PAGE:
I just received news that Al Belletto, the great saxophonist from New Orleans, passed away on Friday. Al had been living in Dallas with family for the last few years, but when I first moved to New Orleans, Al was a fixture on the scene. He had a great influence on many young musicians, some of whom aren’t that young any more (myself included). His nickname was Coach, but as the joke goes, that doesn’t make sense, because he was first class all the way.
This recent post on DTM (a great blog by Ethan Iverson of The Bad Plus) got me thinking again about the baggage that comes with covering well known material. I think it is almost impossible to judge a radical reworking of a very well known song solely on the merits of the new arrangement. There is simply too much baggage for the listener, unless the listener is unfamiliar with the original. In that latter case, the lack of inherent meaning also diminishes the appreciation of the new arrangement.
Ethan’s post mentioned that one of the detrimental comments sometimes laid on Jason Moran’s ALL RISE: A Joyful Elegy For Fats Waller was that it was too close to smooth jazz at times. I wonder if some of that is about the material. Does the presence of such well known songs as “Ain’t Misbehavin'” or “Honeysuckle Rose” cause us to hear those tracks as more in the smooth jazz/muzak vein than we would if they were originals with similar grooves, arrangements and instrumentations?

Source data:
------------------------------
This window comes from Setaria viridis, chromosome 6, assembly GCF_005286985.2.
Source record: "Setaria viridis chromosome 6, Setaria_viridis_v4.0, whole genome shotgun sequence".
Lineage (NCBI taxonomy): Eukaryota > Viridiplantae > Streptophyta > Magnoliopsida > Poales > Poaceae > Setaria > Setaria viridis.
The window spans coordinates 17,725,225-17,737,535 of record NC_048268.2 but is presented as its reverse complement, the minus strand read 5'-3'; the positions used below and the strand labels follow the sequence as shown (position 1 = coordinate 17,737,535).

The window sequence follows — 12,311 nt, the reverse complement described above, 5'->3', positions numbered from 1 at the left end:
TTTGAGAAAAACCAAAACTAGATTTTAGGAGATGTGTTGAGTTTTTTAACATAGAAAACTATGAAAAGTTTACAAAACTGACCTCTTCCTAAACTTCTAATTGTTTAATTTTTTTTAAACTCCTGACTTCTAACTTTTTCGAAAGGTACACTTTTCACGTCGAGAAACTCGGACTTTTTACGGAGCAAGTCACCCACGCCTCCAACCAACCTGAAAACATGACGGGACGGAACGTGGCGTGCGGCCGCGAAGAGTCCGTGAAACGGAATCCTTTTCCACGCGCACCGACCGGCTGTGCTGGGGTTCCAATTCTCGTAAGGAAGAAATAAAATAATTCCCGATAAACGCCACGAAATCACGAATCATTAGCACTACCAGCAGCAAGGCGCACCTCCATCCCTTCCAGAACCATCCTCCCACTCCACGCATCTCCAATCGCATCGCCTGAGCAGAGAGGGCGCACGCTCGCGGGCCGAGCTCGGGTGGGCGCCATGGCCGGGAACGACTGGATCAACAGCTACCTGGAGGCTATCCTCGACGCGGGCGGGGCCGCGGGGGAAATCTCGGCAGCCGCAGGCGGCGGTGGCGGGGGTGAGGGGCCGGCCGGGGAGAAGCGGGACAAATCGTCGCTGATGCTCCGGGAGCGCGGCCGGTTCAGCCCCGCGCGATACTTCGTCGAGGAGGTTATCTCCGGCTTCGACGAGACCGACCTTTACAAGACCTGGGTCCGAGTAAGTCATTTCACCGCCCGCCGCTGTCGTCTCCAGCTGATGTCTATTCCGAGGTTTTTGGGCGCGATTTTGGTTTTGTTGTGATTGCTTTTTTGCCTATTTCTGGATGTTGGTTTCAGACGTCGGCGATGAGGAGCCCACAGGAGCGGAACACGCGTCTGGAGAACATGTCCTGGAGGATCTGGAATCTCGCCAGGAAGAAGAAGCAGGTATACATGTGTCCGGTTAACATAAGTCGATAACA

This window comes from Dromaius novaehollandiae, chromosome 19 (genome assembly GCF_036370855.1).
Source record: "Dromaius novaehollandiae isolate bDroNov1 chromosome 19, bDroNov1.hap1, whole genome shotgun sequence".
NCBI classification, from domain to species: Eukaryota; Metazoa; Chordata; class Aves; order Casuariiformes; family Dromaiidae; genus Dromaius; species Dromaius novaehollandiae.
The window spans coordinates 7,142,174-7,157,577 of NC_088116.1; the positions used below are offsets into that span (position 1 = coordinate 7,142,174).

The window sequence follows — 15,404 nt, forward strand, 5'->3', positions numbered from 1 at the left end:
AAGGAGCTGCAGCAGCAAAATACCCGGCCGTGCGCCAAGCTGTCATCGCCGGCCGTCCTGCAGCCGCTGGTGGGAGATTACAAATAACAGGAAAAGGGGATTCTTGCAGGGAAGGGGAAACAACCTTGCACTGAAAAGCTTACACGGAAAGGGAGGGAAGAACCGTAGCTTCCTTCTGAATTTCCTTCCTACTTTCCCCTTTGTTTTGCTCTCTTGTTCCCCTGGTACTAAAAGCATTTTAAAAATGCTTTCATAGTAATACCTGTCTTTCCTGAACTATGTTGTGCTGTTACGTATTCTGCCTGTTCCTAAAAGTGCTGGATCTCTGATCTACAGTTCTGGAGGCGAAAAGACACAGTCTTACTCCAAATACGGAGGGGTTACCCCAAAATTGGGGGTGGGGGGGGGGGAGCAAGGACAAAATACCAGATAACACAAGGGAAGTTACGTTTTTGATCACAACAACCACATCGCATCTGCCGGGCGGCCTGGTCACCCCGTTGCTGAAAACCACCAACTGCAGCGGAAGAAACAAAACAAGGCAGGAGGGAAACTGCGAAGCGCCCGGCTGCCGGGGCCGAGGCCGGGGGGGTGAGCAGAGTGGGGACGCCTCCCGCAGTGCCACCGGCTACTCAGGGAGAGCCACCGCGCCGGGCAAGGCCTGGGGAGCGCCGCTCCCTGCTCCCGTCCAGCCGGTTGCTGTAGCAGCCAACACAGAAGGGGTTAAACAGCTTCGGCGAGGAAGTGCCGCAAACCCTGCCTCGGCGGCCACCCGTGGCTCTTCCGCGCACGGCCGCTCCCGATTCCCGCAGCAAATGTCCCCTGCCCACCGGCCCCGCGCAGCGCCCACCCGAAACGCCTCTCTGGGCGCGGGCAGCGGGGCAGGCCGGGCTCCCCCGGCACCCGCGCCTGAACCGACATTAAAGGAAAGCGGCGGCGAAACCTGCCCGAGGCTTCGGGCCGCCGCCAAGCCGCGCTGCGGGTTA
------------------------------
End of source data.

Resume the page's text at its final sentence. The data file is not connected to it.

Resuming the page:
Another accusation is that this music is a sellout or commercial grab. I don’t buy that. Jason Moran has enough artist cred that I trust this as a legitimate expression on his part…although the big Fats Waller head does freak me out a little.
One of my go to recordings recently has been Return the Tides by Rob Mazurek and Black Cube SP. I have also recently been on a kick to try to expand my listening to and appreciation of music that is more mainstream or popular than what I usually listen to. This has led me to spend some time with the new D’Angelo record and even check out some Iggy Azalea, in efforts to better understand some of the recent discussions on these topics. I have found that there is more musical commonality across those spaces than I might care to admit.
Growing up musically in a space that was largely influenced by jazz culture, I have some completist tendencies. I like to dig deeply into the music of my favorites. I guess that could be more of a me thing than a jazz thing, because I did that as a kid with my favorite rock bands too. Once I decided I really liked a band, I had to get all of their albums. This habit has made it hard for me to “skim” the music of someone who is new to me, but my recent decision to broaden my horizons has forced me to do just that.
What I have discovered is that even cursory exposure to new music is rewarding and offers insight into old favorites as well. Maybe that has always been obvious to most of you. It just hit me in a new way today.